Tue, Feb 12, 2019 - Page 1 News List

Time for ‘made in Taiwan’ is now: Tsai

IMPORTANT ROLE:Overseas Taiwanese businesses can participate in increasing domestic demand to offset the decline in exports, President Tsai Ing-wen said

By Lu Yi-hsuan and Sherry Hsiao  /  Staff reporter, with staff writer

Straits Exchange Foundation Chairwoman Katharine Chang, fourth, left, President Tsai Ing-wen, Mainland Affairs Council Minister Chen Ming-tong and other officials attend a banquet for China-based Taiwanese businesspeople in Taipei yesterday.

Photo: Peter Lo, Taipei Times

Now is the best time for Taiwanese businesses to return home, President Tsai Ing-wen (蔡英文) said at a Lunar New Year banquet in Taipei for Taiwanese businesspeople operating in China.

At the Grand Hotel yesterday, Tsai said that although she is no longer Mainland Affairs Council minister, her concern for overseas businesspeople remains the same.

While the Taiwanese economy faces challenges such as a global economic slowdown and weakening trade demand, and changes in US-China trade relations, these challenges also present an opportunity for improvements, Tsai said.

To respond to these challenges, the government is working on three major initiatives: expanding domestic demand, assisting overseas businesses to return and invest in Taiwan, and marketing Taiwan globally, she said.

The government hopes that an increase in domestic demand could offset the decline in exports and allow the economy to grow at a steady rate, she said, adding that she looks forward to overseas businesspeople playing an important role in this process.

For overseas Taiwanese businesses, the most effective response to global economic conditions would be to move production back to Taiwan, she added.

Now is the best opportunity, she said, calling on overseas businesses to switch their products from being “made by Taiwanese businesses” to being “made in Taiwan.”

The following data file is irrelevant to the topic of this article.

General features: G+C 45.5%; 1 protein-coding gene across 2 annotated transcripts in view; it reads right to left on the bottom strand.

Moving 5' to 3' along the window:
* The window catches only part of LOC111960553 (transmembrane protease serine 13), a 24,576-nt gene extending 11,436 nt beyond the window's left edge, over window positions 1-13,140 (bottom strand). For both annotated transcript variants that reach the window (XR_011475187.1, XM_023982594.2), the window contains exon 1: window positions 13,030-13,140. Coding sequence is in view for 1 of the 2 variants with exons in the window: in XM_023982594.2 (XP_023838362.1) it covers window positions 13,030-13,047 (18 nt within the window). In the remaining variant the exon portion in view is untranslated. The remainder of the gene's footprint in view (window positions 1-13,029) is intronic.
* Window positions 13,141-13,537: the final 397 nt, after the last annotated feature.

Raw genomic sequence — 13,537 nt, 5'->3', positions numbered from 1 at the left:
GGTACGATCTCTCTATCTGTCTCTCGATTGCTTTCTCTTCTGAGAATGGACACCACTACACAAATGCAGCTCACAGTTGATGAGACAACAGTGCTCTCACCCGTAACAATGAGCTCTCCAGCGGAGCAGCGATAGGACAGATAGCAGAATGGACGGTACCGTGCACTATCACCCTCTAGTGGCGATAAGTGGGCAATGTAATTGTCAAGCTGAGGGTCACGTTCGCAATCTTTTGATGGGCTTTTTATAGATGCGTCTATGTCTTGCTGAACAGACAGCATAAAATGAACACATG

Taiwan welcomes returning businesses with open arms, she said, adding that this year, the government proposed a business-oriented action plan devoted to eliminating investment hurdles.

A customized, one-stop service integrates various aspects of investment, such as land, labor, water supply, electricity and taxes, she said.

The government is working with greater intensity on developing strategic partnerships with countries covered by the New Southbound Policy, she said.

Straits Exchange Foundation Chairwoman Katharine Chang (張小月) said that nearly 600 guests — the highest in years — attended the banquet, which was sponsored by the foundation, the Mainland Affairs Council, the Ministry of Economic Affairs, the Chinese National Federation of Industries and the General Chamber of Commerce of the Republic of China.

At the banquet, Tsai also discussed cross-strait relations, saying: “We have never opposed cross-strait exchanges.”

Given China’s geographic proximity, it is natural and inevitable that the two countries would interact in areas affecting tourists, businesses and marriages, she said.

However, these interactions should not be restricted or disturbed by any sort of political framework or preconditions, she said, adding that only with equal dignity can Taiwan and China create a mutually beneficial situation.

Taiwan, as a responsible member of the international community, would continue maintain stable cross-strait relations, but that responsibility should be shouldered by all players in the region, Tsai said.

Chang said that cross-strait exchanges should be founded on humanity and kindness, adding that no political preconditions should be set.

She said she hopes that Taiwanese businesspeople in China would not be put in a difficult position.

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